Matt Marinkovich’s weekly At Sea Diary entry is a popular feature of the National Fisherman Web site, and now you can post your own reflections on Matt’s experiences fishing in the Pacific Northwest and North Pacific.
Written by Jen Finn
April 2, 2011 — After a quick turnaround in Sitka, Alaska, we headed back out to clean up our Southeast blackcod on Saturday, March 26. We caught our fish on Sunday in four strings, still with unbelievably nice weather, then ran in and delivered first thing Monday morning. We were looking to head across the gulf while the weather was good, so we blew out of Sitka on Monday afternoon, March 28.
Sticking with this season's theme, the weather was beautiful heading across, and we reached the Seward Gulley in just over 48 hours. We set two strings on the halibut ground on Wednesday evening, March 30.
Halibut fishing was SLOW and the fish were SMALL, so we blew off that idea and set in deeper water for blackcod. That proved to be even more of a scratch, but we ground it out for two solid days, then spooled our gear aboard and headed for Seward on the evening of Saturday, April 2.
The reason fishing was so slow was because the WHALES were eating our fish! They picked them right off the line as we are hauling it back; and they preferred the big ones. They really hammered us on the last day because the boat that was fishing near us went in, so the whales converged on us for dinner.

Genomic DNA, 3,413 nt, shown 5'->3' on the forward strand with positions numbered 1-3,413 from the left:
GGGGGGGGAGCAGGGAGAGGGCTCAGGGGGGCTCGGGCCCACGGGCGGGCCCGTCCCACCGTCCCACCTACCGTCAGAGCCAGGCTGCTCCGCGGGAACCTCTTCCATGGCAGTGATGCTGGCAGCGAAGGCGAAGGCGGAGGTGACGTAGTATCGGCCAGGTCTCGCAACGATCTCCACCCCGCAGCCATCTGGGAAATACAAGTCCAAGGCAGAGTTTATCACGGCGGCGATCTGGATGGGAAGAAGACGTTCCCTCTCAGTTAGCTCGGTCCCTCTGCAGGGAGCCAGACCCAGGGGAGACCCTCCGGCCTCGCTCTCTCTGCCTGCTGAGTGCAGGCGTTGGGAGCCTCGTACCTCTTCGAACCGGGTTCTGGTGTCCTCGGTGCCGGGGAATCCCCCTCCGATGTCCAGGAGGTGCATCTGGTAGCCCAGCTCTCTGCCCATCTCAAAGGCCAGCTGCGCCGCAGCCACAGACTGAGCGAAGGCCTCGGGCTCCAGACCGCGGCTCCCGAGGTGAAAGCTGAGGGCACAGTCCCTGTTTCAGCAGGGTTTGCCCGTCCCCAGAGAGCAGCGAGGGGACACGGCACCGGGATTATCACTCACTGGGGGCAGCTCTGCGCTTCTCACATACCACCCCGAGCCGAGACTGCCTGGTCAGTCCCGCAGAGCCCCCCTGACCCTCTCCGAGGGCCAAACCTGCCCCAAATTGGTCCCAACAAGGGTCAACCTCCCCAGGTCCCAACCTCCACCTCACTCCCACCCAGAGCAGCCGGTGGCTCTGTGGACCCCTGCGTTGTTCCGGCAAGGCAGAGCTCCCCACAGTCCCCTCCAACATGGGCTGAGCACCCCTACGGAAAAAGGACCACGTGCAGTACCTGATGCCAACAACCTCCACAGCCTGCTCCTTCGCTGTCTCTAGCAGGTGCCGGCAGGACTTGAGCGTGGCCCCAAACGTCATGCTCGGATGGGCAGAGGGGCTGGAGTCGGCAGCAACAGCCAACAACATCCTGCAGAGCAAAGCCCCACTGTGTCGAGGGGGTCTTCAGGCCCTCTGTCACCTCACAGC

We finally got a bit of weather on the last day — SW 25 to 30 knots. Fortunately for us we were just hauling back and then we had it on the stern quarter running in. Still lucky with the weather!
TO BE CONTINUED...
NMFS has awarded 16 grants totaling more than $2.5 million as part of its Bycatch Reduction Engineering Program.
The program supports the development of technological solutions and changes in fishing practices designed to minimize bycatch and aims to to find creative approaches and strategies for reducing bycatch, seabird interactions, and post-release mortality in federally managed fisheries.Read more...
Abe Williams, who was elected to the Bristol Bay Regional Seafood Development Association board last spring, has been selected as the new president as of September.
Williams fishes the F/V Crimson Fury, and is president of Nuna Resources, a nonprofit that supports sustainable resource development in rural Alaska, including fighting for an international solution to issues raised by the proposed Pebble Mine project.Read more...